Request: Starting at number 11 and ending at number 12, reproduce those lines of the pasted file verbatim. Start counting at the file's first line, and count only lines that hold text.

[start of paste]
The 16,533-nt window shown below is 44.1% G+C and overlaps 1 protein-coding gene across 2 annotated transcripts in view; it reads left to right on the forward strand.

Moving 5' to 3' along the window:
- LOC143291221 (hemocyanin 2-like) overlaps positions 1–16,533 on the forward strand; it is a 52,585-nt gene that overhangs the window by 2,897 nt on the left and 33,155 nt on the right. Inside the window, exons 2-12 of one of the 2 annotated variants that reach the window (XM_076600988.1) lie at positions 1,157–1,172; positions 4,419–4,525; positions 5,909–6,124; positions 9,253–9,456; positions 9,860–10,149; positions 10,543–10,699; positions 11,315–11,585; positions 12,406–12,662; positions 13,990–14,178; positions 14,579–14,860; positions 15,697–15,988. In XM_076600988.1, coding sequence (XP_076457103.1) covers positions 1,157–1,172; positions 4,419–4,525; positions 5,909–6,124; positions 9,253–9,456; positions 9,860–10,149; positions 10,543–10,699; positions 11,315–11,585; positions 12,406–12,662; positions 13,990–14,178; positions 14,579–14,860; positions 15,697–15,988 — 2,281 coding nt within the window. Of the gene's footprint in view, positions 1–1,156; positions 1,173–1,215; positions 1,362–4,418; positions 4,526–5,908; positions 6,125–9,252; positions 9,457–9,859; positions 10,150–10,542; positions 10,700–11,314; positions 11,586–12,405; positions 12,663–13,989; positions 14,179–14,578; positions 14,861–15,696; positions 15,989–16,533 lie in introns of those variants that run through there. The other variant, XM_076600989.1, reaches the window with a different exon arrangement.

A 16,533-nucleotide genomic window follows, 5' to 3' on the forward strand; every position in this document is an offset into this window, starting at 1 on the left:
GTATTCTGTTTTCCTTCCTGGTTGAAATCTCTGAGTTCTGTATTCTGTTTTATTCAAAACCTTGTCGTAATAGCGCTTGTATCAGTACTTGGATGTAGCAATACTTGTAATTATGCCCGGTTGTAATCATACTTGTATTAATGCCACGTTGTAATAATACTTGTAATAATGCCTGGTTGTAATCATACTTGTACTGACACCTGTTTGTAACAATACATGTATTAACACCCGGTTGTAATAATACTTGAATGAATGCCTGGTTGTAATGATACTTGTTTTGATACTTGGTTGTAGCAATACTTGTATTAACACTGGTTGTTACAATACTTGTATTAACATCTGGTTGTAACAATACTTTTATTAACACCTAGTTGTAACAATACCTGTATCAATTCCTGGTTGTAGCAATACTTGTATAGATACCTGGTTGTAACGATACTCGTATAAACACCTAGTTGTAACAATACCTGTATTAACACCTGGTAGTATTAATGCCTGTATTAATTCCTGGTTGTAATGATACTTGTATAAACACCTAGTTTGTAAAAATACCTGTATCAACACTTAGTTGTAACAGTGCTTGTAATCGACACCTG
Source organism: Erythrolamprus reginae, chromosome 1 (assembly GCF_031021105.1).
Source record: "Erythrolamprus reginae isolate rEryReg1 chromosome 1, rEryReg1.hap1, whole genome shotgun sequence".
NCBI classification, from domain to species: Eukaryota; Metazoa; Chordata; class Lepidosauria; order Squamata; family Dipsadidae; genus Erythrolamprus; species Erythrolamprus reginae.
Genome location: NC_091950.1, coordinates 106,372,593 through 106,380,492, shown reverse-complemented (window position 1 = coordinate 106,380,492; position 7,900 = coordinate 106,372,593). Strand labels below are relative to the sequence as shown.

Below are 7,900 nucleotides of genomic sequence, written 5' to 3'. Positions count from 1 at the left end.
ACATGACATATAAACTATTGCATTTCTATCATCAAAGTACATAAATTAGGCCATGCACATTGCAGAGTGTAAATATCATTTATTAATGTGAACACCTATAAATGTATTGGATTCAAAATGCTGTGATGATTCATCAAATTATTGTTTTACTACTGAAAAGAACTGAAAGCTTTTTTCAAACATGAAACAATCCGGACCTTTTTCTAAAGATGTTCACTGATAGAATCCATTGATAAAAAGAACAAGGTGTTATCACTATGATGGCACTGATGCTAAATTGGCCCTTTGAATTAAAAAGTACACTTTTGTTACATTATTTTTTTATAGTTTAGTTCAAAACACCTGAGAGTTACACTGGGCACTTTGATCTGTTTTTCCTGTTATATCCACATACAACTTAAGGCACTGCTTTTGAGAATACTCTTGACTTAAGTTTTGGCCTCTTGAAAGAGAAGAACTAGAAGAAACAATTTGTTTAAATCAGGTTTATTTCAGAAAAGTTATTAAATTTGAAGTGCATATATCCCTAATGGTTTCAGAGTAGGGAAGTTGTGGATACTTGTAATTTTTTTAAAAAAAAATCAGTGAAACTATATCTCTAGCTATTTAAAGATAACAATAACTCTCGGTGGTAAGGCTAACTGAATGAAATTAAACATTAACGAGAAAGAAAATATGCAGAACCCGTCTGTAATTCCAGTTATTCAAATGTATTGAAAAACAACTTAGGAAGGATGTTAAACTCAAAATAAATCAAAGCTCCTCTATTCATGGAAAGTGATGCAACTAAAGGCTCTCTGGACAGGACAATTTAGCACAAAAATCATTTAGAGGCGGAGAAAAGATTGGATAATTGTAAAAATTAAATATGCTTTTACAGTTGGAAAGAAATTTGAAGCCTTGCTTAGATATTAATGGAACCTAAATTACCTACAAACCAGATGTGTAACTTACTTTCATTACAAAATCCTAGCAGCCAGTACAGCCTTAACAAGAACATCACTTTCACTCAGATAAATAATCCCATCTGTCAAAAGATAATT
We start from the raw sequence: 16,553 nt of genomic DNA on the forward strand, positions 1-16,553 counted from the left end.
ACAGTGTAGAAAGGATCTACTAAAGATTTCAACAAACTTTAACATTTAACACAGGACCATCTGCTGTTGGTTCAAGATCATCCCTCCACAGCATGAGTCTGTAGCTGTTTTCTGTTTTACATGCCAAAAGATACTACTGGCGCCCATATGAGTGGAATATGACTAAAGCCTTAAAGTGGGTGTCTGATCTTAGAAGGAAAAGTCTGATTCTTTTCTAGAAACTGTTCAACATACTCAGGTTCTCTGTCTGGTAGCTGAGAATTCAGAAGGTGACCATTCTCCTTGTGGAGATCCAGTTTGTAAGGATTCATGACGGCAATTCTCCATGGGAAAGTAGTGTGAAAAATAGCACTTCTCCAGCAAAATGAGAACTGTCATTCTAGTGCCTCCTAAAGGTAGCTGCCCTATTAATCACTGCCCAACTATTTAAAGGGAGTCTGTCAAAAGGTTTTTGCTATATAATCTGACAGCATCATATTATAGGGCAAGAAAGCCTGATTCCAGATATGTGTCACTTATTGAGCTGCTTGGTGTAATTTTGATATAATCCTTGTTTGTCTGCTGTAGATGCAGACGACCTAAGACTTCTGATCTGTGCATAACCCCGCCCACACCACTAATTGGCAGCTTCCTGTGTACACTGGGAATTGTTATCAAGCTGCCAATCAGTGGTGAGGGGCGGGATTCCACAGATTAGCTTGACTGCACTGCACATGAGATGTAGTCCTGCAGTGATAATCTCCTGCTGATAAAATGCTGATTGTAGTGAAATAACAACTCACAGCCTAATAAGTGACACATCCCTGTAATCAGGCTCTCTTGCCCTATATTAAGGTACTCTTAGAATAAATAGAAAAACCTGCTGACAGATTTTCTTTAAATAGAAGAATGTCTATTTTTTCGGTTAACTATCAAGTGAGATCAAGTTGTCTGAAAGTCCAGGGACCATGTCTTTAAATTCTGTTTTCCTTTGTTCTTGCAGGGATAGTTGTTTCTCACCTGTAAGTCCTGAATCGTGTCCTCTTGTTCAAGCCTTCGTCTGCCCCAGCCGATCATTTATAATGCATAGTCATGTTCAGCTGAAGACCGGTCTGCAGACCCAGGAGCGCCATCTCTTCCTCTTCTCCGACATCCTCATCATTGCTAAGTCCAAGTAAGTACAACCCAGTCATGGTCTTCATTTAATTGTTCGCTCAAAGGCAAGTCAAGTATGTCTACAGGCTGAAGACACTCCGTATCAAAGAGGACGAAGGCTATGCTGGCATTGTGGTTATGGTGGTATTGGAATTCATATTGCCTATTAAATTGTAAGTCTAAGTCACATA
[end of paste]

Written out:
ACATGACATATAAACTATTGCATTTCTATCATCAAAGTACATAAATTAGGCCATGCACATTGCAGAGTGTAAATATCATTTATTAATGTGAACACCTATAAATGTATTGGATTCAAAATGCTGTGATGATTCATCAAATTATTGTTTTACTACTGAAAAGAACTGAAAGCTTTTTTCAAACATGAAACAATCCGGACCTTTTTCTAAAGATGTTCACTGATAGAATCCATTGATAAAAAGAACAAGGTGTTATCACTATGATGGCACTGATGCTAAATTGGCCCTTTGAATTAAAAAGTACACTTTTGTTACATTATTTTTTTATAGTTTAGTTCAAAACACCTGAGAGTTACACTGGGCACTTTGATCTGTTTTTCCTGTTATATCCACATACAACTTAAGGCACTGCTTTTGAGAATACTCTTGACTTAAGTTTTGGCCTCTTGAAAGAGAAGAACTAGAAGAAACAATTTGTTTAAATCAGGTTTATTTCAGAAAAGTTATTAAATTTGAAGTGCATATATCCCTAATGGTTTCAGAGTAGGGAAGTTGTGGATACTTGTAATTTTTTTAAAAAAAAATCAGTGAAACTATATCTCTAGCTATTTAAAGATAACAATAACTCTCGGTGGTAAGGCTAACTGAATGAAATTAAACATTAACGAGAAAGAAAATATGCAGAACCCGTCTGTAATTCCAGTTATTCAAATGTATTGAAAAACAACTTAGGAAGGATGTTAAACTCAAAATAAATCAAAGCTCCTCTATTCATGGAAAGTGATGCAACTAAAGGCTCTCTGGACAGGACAATTTAGCACAAAAATCATTTAGAGGCGGAGAAAAGATTGGATAATTGTAAAAATTAAATATGCTTTTACAGTTGGAAAGAAATTTGAAGCCTTGCTTAGATATTAATGGAACCTAAATTACCTACAAACCAGATGTGTAACTTACTTTCATTACAAAATCCTAGCAGCCAGTACAGCCTTAACAAGAACATCACTTTCACTCAGATAAATAATCCCATCTGTCAAAAGATAATT
We start from the raw sequence: 16,553 nt of genomic DNA on the forward strand, positions 1-16,553 counted from the left end.